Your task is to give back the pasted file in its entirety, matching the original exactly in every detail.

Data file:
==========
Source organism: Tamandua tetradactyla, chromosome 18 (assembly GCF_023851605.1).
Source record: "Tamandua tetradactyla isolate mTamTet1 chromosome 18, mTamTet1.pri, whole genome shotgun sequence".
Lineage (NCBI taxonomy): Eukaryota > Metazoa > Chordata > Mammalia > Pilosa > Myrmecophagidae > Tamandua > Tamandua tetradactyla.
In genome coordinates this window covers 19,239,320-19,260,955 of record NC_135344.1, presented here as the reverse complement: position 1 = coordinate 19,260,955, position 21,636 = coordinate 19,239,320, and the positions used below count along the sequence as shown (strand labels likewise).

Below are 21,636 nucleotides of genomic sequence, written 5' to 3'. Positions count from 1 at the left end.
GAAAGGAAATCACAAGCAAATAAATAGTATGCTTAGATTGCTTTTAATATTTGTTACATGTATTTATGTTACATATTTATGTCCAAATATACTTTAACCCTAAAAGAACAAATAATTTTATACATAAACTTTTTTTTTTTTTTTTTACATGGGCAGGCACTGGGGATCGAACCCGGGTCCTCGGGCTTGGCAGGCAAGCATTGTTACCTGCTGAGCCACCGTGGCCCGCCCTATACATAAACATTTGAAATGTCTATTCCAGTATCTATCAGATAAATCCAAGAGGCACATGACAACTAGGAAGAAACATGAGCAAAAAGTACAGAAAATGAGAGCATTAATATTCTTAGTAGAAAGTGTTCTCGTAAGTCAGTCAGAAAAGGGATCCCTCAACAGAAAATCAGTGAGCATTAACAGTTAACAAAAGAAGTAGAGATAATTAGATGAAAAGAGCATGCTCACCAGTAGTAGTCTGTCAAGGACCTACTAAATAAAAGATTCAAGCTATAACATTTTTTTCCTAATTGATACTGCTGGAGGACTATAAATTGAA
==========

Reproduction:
Source organism: Tamandua tetradactyla, chromosome 18 (assembly GCF_023851605.1).
Source record: "Tamandua tetradactyla isolate mTamTet1 chromosome 18, mTamTet1.pri, whole genome shotgun sequence".
Lineage (NCBI taxonomy): Eukaryota > Metazoa > Chordata > Mammalia > Pilosa > Myrmecophagidae > Tamandua > Tamandua tetradactyla.
In genome coordinates this window covers 19,239,320-19,260,955 of record NC_135344.1, presented here as the reverse complement: position 1 = coordinate 19,260,955, position 21,636 = coordinate 19,239,320, and the positions used below count along the sequence as shown (strand labels likewise).

Below are 21,636 nucleotides of genomic sequence, written 5' to 3'. Positions count from 1 at the left end.
GAAAGGAAATCACAAGCAAATAAATAGTATGCTTAGATTGCTTTTAATATTTGTTACATGTATTTATGTTACATATTTATGTCCAAATATACTTTAACCCTAAAAGAACAAATAATTTTATACATAAACTTTTTTTTTTTTTTTTTACATGGGCAGGCACTGGGGATCGAACCCGGGTCCTCGGGCTTGGCAGGCAAGCATTGTTACCTGCTGAGCCACCGTGGCCCGCCCTATACATAAACATTTGAAATGTCTATTCCAGTATCTATCAGATAAATCCAAGAGGCACATGACAACTAGGAAGAAACATGAGCAAAAAGTACAGAAAATGAGAGCATTAATATTCTTAGTAGAAAGTGTTCTCGTAAGTCAGTCAGAAAAGGGATCCCTCAACAGAAAATCAGTGAGCATTAACAGTTAACAAAAGAAGTAGAGATAATTAGATGAAAAGAGCATGCTCACCAGTAGTAGTCTGTCAAGGACCTACTAAATAAAAGATTCAAGCTATAACATTTTTTTCCTAATTGATACTGCTGGAGGACTATAAATTGAA